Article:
Core to Agile’s approach is its technology. They have built a sophisticated platform called SHERPA that leverages secure, HIPAA compliant health care messaging to drive a wide range of highly automated engagement programs, each coupled with a companion integrated web site. But Agile does not rely only on technology. They also use human coaches to seamlessly intervene when additional support is needed, something many app-based programs have not done. 

Eligible participants can enroll either by text, web, or telephone call, and continue to get the personal support they need for the life of the program. Once enrolled, participants receive a structured text-messaging curriculum, tailored to their personal health objectives. Some of the messages contain hyperlinks and encourage them to use the secure website to enhance and personalize their text messaging experience. There, participants can adjust the timing of their messages, create their own personal text reminders, connect personal remote monitoring devices, access relevant health content, obtain social support, and access other tools designed to support sustained engagement.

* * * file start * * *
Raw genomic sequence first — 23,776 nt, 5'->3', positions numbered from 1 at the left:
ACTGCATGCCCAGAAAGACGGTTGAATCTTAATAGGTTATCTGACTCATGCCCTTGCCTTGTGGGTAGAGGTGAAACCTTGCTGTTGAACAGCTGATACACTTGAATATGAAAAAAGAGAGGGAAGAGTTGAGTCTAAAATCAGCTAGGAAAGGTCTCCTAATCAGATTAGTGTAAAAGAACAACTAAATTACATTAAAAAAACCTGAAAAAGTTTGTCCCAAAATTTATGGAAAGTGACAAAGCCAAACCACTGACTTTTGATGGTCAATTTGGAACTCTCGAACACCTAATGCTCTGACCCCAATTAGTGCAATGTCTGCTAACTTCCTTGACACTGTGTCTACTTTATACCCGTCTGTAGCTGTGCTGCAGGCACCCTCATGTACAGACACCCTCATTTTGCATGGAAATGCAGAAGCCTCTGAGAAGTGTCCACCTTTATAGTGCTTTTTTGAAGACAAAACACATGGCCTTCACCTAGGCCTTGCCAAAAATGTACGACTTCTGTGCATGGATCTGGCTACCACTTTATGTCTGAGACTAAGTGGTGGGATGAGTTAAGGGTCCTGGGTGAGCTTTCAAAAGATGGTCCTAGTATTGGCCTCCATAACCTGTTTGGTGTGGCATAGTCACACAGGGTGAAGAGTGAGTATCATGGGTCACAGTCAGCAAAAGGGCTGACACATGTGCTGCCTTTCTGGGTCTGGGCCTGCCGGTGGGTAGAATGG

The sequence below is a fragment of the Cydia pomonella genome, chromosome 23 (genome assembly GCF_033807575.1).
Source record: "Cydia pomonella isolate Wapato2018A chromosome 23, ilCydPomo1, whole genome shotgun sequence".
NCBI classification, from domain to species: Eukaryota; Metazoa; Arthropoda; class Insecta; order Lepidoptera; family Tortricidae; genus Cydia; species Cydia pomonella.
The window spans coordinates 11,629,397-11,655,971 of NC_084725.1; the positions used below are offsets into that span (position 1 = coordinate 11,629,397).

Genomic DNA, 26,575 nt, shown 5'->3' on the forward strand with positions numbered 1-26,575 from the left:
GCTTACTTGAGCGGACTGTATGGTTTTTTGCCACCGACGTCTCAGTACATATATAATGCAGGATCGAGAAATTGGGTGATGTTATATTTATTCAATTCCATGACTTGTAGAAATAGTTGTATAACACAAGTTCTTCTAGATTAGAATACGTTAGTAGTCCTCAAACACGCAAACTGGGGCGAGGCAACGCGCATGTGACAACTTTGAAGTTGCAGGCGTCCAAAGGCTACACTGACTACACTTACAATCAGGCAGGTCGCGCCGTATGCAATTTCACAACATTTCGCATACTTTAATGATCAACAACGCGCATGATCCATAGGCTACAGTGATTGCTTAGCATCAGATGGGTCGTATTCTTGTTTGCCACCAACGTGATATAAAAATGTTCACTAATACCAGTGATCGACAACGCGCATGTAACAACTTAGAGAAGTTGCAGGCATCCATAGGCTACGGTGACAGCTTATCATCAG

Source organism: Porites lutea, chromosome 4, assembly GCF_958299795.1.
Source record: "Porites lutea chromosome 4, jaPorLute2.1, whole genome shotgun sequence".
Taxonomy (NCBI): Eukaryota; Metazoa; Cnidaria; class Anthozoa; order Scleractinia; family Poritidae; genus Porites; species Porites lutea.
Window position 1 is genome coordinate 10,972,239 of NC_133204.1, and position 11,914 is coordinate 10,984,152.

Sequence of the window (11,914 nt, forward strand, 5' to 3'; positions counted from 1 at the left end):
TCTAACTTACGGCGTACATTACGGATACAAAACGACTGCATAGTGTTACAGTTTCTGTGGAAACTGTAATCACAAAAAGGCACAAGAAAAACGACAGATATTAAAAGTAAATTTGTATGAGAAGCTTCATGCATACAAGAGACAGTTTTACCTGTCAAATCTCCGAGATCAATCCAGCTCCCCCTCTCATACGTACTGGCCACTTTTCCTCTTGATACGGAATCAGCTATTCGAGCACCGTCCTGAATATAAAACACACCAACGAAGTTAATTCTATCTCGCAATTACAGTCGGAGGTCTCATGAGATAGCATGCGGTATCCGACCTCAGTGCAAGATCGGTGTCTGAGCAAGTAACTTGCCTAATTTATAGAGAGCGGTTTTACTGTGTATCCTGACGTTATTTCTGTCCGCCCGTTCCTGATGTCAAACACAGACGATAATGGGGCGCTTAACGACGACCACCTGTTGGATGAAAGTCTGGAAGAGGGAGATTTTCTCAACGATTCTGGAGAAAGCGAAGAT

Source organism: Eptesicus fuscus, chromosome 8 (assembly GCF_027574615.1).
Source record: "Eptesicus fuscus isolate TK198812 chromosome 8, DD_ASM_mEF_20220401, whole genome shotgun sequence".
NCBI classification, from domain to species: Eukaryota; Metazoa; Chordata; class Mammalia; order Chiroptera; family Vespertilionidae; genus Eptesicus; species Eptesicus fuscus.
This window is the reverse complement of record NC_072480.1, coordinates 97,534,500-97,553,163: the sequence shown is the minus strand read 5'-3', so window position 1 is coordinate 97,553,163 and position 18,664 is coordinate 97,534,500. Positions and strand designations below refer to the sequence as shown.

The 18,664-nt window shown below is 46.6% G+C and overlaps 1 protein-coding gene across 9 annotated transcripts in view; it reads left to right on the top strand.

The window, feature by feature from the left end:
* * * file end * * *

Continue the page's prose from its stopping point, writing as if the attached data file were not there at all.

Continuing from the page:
Agile’s programs include on-demand, automated, interactive support when a live coach is not needed, and offers live health coach support via text when they need it. The health coaches monitor program utilization and participant data and initiate dialogue via text when appropriate. As care teams use the text platform to engage patients, they gain real time insight to individual needs, so they can be proactive and prevent problems before they occur.

The SHERPA platform captures and compiles data from a variety of sources. It records all inbound and outbound message activity and assimilates data gleaned from messaging interactions, web usage, third party data provided by the sponsoring organization, and data from personal remote monitoring devices such as weight scales, activity trackers, glucometers, and blood pressure cuffs.